Scallops don’t seem to demand a strict recipe to be followed, they adapt to what the cook has on hand. Once the scallops are sauteed until brown, a flavorful acid liquid such as dry vermouth, lemon juice or white wine can be added and cooked down until it is reduced, then heavy cream added. The cream can be flavored with a wide range of spices with the most upscale being saffron. Best of all, a meal for one or many can be prepared in no time. — Nathalie Dupree
2 to 4 tablespoons olive oil and or butter
2 to 3 scallops
2 tablespoons dry white vermouth, lemon juice or dry white wine
1 teaspoon dried saffron (optional)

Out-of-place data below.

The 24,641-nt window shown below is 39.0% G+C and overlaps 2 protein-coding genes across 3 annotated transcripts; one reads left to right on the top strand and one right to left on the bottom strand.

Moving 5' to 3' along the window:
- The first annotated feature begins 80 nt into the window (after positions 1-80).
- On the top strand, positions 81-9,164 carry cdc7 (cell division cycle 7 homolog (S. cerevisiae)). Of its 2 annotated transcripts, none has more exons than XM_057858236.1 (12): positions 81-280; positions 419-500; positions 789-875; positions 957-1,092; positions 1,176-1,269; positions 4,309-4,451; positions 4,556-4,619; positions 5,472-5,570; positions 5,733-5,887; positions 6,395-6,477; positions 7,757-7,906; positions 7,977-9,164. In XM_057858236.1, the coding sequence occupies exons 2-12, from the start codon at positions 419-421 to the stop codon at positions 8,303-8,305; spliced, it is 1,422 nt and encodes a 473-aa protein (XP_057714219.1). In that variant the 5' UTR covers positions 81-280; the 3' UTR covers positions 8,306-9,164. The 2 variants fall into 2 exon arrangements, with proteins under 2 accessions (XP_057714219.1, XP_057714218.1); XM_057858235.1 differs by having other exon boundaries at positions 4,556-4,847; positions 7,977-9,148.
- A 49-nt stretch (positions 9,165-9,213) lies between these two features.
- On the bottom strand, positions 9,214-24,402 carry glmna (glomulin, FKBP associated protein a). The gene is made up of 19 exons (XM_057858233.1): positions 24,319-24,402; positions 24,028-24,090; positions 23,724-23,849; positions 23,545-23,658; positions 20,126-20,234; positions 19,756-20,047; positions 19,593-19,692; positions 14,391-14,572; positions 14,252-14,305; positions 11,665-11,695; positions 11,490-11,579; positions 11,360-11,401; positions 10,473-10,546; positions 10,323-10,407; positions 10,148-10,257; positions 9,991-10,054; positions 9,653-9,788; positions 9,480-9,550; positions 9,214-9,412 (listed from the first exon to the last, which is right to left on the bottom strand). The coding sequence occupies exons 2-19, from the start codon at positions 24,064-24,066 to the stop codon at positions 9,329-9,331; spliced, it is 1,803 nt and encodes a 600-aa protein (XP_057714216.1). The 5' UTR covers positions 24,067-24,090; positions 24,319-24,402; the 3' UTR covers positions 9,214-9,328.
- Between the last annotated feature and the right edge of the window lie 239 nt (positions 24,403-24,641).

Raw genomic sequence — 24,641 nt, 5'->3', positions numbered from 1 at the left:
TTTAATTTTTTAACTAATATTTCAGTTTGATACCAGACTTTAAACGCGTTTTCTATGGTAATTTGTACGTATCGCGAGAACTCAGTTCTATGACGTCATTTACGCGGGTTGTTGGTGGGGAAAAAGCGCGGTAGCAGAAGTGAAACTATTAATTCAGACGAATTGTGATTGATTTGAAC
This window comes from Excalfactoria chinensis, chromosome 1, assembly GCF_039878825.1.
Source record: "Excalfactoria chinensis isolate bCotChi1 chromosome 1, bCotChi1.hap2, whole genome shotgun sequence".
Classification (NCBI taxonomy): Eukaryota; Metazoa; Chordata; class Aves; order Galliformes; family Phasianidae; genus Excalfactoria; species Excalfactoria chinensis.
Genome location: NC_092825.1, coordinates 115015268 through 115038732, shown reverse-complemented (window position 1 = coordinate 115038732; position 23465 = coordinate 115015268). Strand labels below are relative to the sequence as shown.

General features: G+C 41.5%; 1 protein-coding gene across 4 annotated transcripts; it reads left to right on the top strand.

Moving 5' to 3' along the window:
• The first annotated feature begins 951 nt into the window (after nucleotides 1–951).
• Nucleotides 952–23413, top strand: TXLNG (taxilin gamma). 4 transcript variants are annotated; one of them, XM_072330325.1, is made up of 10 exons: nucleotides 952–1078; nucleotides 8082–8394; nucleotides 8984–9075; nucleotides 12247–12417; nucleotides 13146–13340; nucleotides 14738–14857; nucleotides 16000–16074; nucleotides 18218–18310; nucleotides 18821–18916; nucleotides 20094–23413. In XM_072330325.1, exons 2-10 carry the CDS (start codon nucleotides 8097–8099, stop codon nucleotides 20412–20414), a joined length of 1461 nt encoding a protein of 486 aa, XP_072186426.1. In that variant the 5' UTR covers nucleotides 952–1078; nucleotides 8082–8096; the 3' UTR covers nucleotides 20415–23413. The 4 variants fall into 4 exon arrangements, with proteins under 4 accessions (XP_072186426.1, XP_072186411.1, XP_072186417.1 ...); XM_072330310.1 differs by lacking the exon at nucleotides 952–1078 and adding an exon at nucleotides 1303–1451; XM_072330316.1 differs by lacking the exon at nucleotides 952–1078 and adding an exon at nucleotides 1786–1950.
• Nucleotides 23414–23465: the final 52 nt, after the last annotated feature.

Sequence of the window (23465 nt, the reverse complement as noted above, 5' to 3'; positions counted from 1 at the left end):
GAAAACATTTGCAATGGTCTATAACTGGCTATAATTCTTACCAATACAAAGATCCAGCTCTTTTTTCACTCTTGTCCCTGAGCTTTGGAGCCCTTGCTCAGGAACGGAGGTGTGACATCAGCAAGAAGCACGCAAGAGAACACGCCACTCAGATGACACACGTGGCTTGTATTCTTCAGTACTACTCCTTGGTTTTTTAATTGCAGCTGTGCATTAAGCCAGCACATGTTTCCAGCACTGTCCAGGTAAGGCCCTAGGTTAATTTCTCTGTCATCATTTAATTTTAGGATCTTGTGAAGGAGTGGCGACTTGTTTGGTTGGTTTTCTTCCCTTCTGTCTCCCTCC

1/4 to 1/3 cup heavy cream per person
Freshly ground pepper
Chopped herbs (optional)
Heat a heavy pan with the oil and add the scallops, making sure they are not touching. Meanwhile add the saffron to the dry vermouth, lemon juice or dry white wine. After 2 or 3 minutes, turn the scallops to brown the second side. When the second side is cooked, remove to a dish and keep warm, or leave in the pan and add the dry vermouth and saffron and bring quickly to a boil. Boil briefly until the vermouth is about a tablespoon per person, then add the heavy cream, bring to a boil and boil until thickened. Season to taste with salt and freshly ground pepper. Add chopped herbs if desired.
A note on dry vermouth: I always keep a bottle of dry white Vermouth on hand as it doesn’t need refrigeration and will not turn to vinegar the way unfortified wines will. It is an ideal addition whenever white wine is called for.
Nathalie Dupree is the author of 14 cookbooks, including the James Beard award-winning “Mastering the Art of Southern Cooking.”